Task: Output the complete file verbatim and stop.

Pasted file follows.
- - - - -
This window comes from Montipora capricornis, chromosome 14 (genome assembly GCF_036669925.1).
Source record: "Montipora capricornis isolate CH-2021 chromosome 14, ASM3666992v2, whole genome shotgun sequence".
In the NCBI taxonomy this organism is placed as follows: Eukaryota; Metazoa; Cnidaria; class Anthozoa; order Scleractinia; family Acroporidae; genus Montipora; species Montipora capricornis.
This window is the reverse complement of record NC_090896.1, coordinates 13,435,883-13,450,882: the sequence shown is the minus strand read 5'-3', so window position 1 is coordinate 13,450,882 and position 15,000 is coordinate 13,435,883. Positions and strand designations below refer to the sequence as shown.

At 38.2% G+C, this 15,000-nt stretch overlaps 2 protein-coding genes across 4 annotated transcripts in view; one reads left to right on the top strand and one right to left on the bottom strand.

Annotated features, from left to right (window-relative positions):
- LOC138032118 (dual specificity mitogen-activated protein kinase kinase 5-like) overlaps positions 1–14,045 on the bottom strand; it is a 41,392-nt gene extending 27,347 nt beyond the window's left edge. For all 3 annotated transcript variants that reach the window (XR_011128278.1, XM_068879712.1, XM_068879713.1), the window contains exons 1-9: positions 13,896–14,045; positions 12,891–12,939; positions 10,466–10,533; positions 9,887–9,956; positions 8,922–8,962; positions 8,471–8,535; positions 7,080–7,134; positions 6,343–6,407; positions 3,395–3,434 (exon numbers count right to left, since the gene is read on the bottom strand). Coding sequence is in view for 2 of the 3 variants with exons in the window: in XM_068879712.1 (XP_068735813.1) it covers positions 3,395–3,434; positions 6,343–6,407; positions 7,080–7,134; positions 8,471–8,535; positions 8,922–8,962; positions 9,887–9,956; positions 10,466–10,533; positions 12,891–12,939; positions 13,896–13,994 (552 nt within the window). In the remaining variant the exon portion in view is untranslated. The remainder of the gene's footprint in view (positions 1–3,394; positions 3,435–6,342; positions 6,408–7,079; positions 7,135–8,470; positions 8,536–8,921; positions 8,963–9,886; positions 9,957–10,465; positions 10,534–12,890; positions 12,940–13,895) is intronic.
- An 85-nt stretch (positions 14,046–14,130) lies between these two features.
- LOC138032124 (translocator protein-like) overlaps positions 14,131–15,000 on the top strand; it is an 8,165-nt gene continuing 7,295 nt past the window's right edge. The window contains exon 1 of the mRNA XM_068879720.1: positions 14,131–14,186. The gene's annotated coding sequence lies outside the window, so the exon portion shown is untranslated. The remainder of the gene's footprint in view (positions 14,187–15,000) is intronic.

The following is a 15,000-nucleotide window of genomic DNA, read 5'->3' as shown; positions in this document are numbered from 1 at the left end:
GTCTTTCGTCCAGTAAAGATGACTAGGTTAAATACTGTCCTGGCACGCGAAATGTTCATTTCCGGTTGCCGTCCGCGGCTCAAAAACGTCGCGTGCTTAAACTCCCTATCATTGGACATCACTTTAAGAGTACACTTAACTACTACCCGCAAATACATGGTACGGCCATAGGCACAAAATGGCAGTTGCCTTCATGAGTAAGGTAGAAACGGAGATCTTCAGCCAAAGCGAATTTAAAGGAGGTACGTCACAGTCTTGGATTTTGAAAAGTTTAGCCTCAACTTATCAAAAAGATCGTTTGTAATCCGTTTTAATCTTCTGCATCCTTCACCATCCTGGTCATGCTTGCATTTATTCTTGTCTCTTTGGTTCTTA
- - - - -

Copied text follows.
This window comes from Montipora capricornis, chromosome 14 (genome assembly GCF_036669925.1).
Source record: "Montipora capricornis isolate CH-2021 chromosome 14, ASM3666992v2, whole genome shotgun sequence".
In the NCBI taxonomy this organism is placed as follows: Eukaryota; Metazoa; Cnidaria; class Anthozoa; order Scleractinia; family Acroporidae; genus Montipora; species Montipora capricornis.
This window is the reverse complement of record NC_090896.1, coordinates 13,435,883-13,450,882: the sequence shown is the minus strand read 5'-3', so window position 1 is coordinate 13,450,882 and position 15,000 is coordinate 13,435,883. Positions and strand designations below refer to the sequence as shown.

At 38.2% G+C, this 15,000-nt stretch overlaps 2 protein-coding genes across 4 annotated transcripts in view; one reads left to right on the top strand and one right to left on the bottom strand.

Annotated features, from left to right (window-relative positions):
- LOC138032118 (dual specificity mitogen-activated protein kinase kinase 5-like) overlaps positions 1–14,045 on the bottom strand; it is a 41,392-nt gene extending 27,347 nt beyond the window's left edge. For all 3 annotated transcript variants that reach the window (XR_011128278.1, XM_068879712.1, XM_068879713.1), the window contains exons 1-9: positions 13,896–14,045; positions 12,891–12,939; positions 10,466–10,533; positions 9,887–9,956; positions 8,922–8,962; positions 8,471–8,535; positions 7,080–7,134; positions 6,343–6,407; positions 3,395–3,434 (exon numbers count right to left, since the gene is read on the bottom strand). Coding sequence is in view for 2 of the 3 variants with exons in the window: in XM_068879712.1 (XP_068735813.1) it covers positions 3,395–3,434; positions 6,343–6,407; positions 7,080–7,134; positions 8,471–8,535; positions 8,922–8,962; positions 9,887–9,956; positions 10,466–10,533; positions 12,891–12,939; positions 13,896–13,994 (552 nt within the window). In the remaining variant the exon portion in view is untranslated. The remainder of the gene's footprint in view (positions 1–3,394; positions 3,435–6,342; positions 6,408–7,079; positions 7,135–8,470; positions 8,536–8,921; positions 8,963–9,886; positions 9,957–10,465; positions 10,534–12,890; positions 12,940–13,895) is intronic.
- An 85-nt stretch (positions 14,046–14,130) lies between these two features.
- LOC138032124 (translocator protein-like) overlaps positions 14,131–15,000 on the top strand; it is an 8,165-nt gene continuing 7,295 nt past the window's right edge. The window contains exon 1 of the mRNA XM_068879720.1: positions 14,131–14,186. The gene's annotated coding sequence lies outside the window, so the exon portion shown is untranslated. The remainder of the gene's footprint in view (positions 14,187–15,000) is intronic.

The following is a 15,000-nucleotide window of genomic DNA, read 5'->3' as shown; positions in this document are numbered from 1 at the left end:
GTCTTTCGTCCAGTAAAGATGACTAGGTTAAATACTGTCCTGGCACGCGAAATGTTCATTTCCGGTTGCCGTCCGCGGCTCAAAAACGTCGCGTGCTTAAACTCCCTATCATTGGACATCACTTTAAGAGTACACTTAACTACTACCCGCAAATACATGGTACGGCCATAGGCACAAAATGGCAGTTGCCTTCATGAGTAAGGTAGAAACGGAGATCTTCAGCCAAAGCGAATTTAAAGGAGGTACGTCACAGTCTTGGATTTTGAAAAGTTTAGCCTCAACTTATCAAAAAGATCGTTTGTAATCCGTTTTAATCTTCTGCATCCTTCACCATCCTGGTCATGCTTGCATTTATTCTTGTCTCTTTGGTTCTTA